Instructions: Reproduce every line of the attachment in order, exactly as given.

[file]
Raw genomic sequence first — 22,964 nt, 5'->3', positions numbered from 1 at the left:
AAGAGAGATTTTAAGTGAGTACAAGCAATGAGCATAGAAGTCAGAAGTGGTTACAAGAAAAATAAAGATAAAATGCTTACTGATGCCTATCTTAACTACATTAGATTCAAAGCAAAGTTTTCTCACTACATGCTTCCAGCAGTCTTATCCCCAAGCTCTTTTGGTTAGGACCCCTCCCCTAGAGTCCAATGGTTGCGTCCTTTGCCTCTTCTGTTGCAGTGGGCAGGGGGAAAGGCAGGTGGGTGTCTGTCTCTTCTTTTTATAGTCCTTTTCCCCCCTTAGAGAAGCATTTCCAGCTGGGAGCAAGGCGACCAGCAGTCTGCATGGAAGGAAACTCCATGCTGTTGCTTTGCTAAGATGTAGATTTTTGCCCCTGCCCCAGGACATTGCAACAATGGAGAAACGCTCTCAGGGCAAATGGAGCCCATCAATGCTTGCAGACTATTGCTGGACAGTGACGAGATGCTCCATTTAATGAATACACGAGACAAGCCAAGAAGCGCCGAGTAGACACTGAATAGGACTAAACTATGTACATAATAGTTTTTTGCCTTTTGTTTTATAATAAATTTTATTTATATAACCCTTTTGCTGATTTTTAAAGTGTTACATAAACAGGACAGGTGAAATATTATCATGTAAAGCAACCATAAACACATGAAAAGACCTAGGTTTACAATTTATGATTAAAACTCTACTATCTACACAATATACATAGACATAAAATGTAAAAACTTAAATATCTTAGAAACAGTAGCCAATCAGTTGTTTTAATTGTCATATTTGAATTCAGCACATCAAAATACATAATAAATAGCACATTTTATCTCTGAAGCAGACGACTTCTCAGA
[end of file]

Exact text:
Raw genomic sequence first — 22,964 nt, 5'->3', positions numbered from 1 at the left:
AAGAGAGATTTTAAGTGAGTACAAGCAATGAGCATAGAAGTCAGAAGTGGTTACAAGAAAAATAAAGATAAAATGCTTACTGATGCCTATCTTAACTACATTAGATTCAAAGCAAAGTTTTCTCACTACATGCTTCCAGCAGTCTTATCCCCAAGCTCTTTTGGTTAGGACCCCTCCCCTAGAGTCCAATGGTTGCGTCCTTTGCCTCTTCTGTTGCAGTGGGCAGGGGGAAAGGCAGGTGGGTGTCTGTCTCTTCTTTTTATAGTCCTTTTCCCCCCTTAGAGAAGCATTTCCAGCTGGGAGCAAGGCGACCAGCAGTCTGCATGGAAGGAAACTCCATGCTGTTGCTTTGCTAAGATGTAGATTTTTGCCCCTGCCCCAGGACATTGCAACAATGGAGAAACGCTCTCAGGGCAAATGGAGCCCATCAATGCTTGCAGACTATTGCTGGACAGTGACGAGATGCTCCATTTAATGAATACACGAGACAAGCCAAGAAGCGCCGAGTAGACACTGAATAGGACTAAACTATGTACATAATAGTTTTTTGCCTTTTGTTTTATAATAAATTTTATTTATATAACCCTTTTGCTGATTTTTAAAGTGTTACATAAACAGGACAGGTGAAATATTATCATGTAAAGCAACCATAAACACATGAAAAGACCTAGGTTTACAATTTATGATTAAAACTCTACTATCTACACAATATACATAGACATAAAATGTAAAAACTTAAATATCTTAGAAACAGTAGCCAATCAGTTGTTTTAATTGTCATATTTGAATTCAGCACATCAAAATACATAATAAATAGCACATTTTATCTCTGAAGCAGACGACTTCTCAGA